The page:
| Helen Sharp
Case study: Scallywags – a parent partnership nursery
Care is an activity that once relied almost entirely on time and on the quality of human relationships but now leans heavily on a chronically low-paid and under-valued workforce increasingly run by just a few big firms seeking to maximise profit. (Lucie Stephens, New Economics Foundation)
Scallywags was the first parent partnership nursery that I came across – it’s a co-operative model of childcare in practice; this type of childcare is not that common in this country although other countries such as Canada, New Zealand, Sweden and Italy have embraced it.
At Scallywags, they believe that children’s needs are met through a nursery’s partnership with parents/carers, and are a major factor in children’s learning, confidence-building and self-esteem. This is a fundamental principle across the entire early years sector, and one that Scallywags take a few steps further than most. The nursery accepts children on the basis that their parents agree to be placed on the weekly rota to voluntarily work alongside the qualified staff. In this way, the skill of the professional workers is combined with the lived experience of the families; the children are cared for by a more diverse range of people who can contribute time and a rich variety of skills to the management of the nursery; the parents spend more time with their children and increase their knowledge of early years through formal training and shared experiences with other parents and staff. And the cherry on the top – all this extra resource leads to cheaper nursery costs!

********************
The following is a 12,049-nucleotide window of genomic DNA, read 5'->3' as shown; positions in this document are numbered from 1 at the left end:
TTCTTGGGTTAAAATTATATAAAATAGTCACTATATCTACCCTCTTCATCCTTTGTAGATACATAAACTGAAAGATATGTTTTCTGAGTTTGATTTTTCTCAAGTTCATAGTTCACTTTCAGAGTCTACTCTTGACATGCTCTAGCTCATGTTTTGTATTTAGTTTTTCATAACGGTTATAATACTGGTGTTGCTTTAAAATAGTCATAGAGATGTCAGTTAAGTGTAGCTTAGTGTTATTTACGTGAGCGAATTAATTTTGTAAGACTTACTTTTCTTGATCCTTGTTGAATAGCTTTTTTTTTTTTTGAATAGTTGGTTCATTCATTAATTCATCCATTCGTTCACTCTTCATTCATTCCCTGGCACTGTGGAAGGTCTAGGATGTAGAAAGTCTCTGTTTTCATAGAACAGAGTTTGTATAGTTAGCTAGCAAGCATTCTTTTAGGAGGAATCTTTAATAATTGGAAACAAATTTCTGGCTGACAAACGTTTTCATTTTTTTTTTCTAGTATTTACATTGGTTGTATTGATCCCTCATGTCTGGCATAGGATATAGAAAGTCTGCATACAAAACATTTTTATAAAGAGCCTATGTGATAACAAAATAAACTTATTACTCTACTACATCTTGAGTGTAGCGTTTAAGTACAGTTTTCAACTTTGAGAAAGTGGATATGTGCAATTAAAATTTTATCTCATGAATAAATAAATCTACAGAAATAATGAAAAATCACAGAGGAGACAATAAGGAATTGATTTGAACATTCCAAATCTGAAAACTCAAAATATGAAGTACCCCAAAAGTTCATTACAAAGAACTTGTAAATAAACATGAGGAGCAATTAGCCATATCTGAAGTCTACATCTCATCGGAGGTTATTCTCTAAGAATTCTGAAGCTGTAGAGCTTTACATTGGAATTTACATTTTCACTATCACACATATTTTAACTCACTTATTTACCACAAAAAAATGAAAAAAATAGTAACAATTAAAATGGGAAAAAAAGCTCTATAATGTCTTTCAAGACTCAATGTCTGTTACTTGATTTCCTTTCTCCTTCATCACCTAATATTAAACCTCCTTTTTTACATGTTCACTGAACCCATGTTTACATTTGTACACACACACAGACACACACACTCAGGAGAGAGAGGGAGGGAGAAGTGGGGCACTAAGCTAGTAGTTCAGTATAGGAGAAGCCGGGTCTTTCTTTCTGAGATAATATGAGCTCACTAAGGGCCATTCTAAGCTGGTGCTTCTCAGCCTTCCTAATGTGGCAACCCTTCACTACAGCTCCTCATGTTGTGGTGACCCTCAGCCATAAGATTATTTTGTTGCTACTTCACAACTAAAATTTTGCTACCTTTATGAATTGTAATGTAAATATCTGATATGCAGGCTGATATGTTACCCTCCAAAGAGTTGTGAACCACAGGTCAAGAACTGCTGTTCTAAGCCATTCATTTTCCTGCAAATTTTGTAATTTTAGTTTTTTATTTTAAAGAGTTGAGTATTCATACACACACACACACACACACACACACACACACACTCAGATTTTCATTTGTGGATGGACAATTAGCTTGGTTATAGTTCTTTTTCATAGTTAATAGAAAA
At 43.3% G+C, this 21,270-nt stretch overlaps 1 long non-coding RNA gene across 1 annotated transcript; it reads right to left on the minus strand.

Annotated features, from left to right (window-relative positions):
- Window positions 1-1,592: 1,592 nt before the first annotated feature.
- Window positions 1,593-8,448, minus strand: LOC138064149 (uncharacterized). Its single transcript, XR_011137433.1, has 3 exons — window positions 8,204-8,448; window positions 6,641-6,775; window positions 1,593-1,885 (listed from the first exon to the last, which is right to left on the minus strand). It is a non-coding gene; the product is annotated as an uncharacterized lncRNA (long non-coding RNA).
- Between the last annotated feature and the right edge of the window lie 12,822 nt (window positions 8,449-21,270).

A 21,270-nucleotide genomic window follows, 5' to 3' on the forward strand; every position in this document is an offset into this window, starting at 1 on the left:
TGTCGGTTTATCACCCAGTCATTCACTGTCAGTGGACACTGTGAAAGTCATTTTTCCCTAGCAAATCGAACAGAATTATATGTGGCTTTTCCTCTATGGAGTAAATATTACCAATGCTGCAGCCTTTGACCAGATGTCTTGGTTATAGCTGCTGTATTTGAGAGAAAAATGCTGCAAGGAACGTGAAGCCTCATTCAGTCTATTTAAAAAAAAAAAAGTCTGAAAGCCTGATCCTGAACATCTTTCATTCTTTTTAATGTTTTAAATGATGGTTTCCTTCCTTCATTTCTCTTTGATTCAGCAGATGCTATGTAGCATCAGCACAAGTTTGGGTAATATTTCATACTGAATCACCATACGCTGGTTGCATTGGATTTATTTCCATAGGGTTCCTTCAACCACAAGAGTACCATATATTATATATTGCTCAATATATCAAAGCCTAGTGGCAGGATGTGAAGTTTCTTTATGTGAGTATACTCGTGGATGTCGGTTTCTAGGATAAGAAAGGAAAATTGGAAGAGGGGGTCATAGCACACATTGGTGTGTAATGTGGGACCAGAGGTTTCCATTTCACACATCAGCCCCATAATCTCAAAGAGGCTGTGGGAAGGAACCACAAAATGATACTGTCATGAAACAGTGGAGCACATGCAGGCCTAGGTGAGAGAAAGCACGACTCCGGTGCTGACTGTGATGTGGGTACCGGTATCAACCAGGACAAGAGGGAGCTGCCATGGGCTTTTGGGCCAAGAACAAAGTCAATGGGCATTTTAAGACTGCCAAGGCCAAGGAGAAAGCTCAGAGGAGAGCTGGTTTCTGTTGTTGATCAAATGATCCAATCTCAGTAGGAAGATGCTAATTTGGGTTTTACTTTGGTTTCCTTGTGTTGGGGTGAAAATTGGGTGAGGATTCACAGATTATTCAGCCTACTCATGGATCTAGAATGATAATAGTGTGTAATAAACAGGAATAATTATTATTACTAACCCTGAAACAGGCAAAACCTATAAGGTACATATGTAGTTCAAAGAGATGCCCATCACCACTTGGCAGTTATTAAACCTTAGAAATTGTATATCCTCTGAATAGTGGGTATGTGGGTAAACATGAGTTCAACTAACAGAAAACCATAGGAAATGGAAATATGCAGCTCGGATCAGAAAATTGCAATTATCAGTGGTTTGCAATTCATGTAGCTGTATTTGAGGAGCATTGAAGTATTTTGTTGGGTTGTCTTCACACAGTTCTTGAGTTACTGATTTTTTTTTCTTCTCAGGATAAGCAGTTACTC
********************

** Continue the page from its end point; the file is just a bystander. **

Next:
Scallywags has also established an exchange programme with the residents of Silk Court, a local care home in Bethnal Green. Not only do the children play and interact with the residents at the home, the residents also visit the nursery and join the children in their activities such as cooking, painting and playing.
Parent-led co-operative models of childcare like Scallywags combine decent pay and conditions for staff with control and affordability for parents. There is a real interest in increasing the number and range of these nurseries across the UK and we will be interviewing one of the protagonists pushing this agenda in the next few weeks.